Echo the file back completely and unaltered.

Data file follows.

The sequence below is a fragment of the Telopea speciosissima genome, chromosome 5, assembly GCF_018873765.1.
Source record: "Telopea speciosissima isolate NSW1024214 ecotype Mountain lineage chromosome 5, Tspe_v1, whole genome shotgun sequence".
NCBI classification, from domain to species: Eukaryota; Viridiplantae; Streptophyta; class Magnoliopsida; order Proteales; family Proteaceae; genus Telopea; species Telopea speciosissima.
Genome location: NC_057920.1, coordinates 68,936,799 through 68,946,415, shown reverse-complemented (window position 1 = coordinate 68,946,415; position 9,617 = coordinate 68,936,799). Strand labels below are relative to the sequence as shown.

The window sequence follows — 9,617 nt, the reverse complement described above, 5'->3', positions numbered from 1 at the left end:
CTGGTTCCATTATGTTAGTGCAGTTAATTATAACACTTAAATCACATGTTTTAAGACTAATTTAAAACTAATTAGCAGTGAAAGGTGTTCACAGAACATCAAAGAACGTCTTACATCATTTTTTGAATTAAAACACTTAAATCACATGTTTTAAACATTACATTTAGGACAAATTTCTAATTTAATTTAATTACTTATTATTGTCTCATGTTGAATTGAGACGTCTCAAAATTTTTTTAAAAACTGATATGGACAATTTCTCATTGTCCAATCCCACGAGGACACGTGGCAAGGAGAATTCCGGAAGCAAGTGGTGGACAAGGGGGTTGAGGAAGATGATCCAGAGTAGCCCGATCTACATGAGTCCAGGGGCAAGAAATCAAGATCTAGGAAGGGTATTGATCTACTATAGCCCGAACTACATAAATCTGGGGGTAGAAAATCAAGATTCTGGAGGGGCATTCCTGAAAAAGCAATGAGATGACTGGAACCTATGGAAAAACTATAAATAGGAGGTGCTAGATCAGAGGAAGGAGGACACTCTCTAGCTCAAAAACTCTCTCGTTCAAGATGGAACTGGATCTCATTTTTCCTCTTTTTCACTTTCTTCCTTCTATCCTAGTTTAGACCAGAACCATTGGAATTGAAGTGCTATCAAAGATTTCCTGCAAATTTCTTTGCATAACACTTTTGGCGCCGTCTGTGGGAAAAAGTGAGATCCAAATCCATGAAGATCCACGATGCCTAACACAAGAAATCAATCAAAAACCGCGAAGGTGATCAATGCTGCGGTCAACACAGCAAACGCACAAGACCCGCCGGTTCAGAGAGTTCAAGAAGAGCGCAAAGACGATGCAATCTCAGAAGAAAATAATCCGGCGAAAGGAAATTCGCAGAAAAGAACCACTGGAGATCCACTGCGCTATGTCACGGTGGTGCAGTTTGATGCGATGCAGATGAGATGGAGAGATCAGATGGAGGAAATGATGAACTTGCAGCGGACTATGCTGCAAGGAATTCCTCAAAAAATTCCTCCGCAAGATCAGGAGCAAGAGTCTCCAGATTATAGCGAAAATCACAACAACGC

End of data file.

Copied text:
The sequence below is a fragment of the Telopea speciosissima genome, chromosome 5, assembly GCF_018873765.1.
Source record: "Telopea speciosissima isolate NSW1024214 ecotype Mountain lineage chromosome 5, Tspe_v1, whole genome shotgun sequence".
NCBI classification, from domain to species: Eukaryota; Viridiplantae; Streptophyta; class Magnoliopsida; order Proteales; family Proteaceae; genus Telopea; species Telopea speciosissima.
Genome location: NC_057920.1, coordinates 68,936,799 through 68,946,415, shown reverse-complemented (window position 1 = coordinate 68,946,415; position 9,617 = coordinate 68,936,799). Strand labels below are relative to the sequence as shown.

The window sequence follows — 9,617 nt, the reverse complement described above, 5'->3', positions numbered from 1 at the left end:
CTGGTTCCATTATGTTAGTGCAGTTAATTATAACACTTAAATCACATGTTTTAAGACTAATTTAAAACTAATTAGCAGTGAAAGGTGTTCACAGAACATCAAAGAACGTCTTACATCATTTTTTGAATTAAAACACTTAAATCACATGTTTTAAACATTACATTTAGGACAAATTTCTAATTTAATTTAATTACTTATTATTGTCTCATGTTGAATTGAGACGTCTCAAAATTTTTTTAAAAACTGATATGGACAATTTCTCATTGTCCAATCCCACGAGGACACGTGGCAAGGAGAATTCCGGAAGCAAGTGGTGGACAAGGGGGTTGAGGAAGATGATCCAGAGTAGCCCGATCTACATGAGTCCAGGGGCAAGAAATCAAGATCTAGGAAGGGTATTGATCTACTATAGCCCGAACTACATAAATCTGGGGGTAGAAAATCAAGATTCTGGAGGGGCATTCCTGAAAAAGCAATGAGATGACTGGAACCTATGGAAAAACTATAAATAGGAGGTGCTAGATCAGAGGAAGGAGGACACTCTCTAGCTCAAAAACTCTCTCGTTCAAGATGGAACTGGATCTCATTTTTCCTCTTTTTCACTTTCTTCCTTCTATCCTAGTTTAGACCAGAACCATTGGAATTGAAGTGCTATCAAAGATTTCCTGCAAATTTCTTTGCATAACACTTTTGGCGCCGTCTGTGGGAAAAAGTGAGATCCAAATCCATGAAGATCCACGATGCCTAACACAAGAAATCAATCAAAAACCGCGAAGGTGATCAATGCTGCGGTCAACACAGCAAACGCACAAGACCCGCCGGTTCAGAGAGTTCAAGAAGAGCGCAAAGACGATGCAATCTCAGAAGAAAATAATCCGGCGAAAGGAAATTCGCAGAAAAGAACCACTGGAGATCCACTGCGCTATGTCACGGTGGTGCAGTTTGATGCGATGCAGATGAGATGGAGAGATCAGATGGAGGAAATGATGAACTTGCAGCGGACTATGCTGCAAGGAATTCCTCAAAAAATTCCTCCGCAAGATCAGGAGCAAGAGTCTCCAGATTATAGCGAAAATCACAACAACGC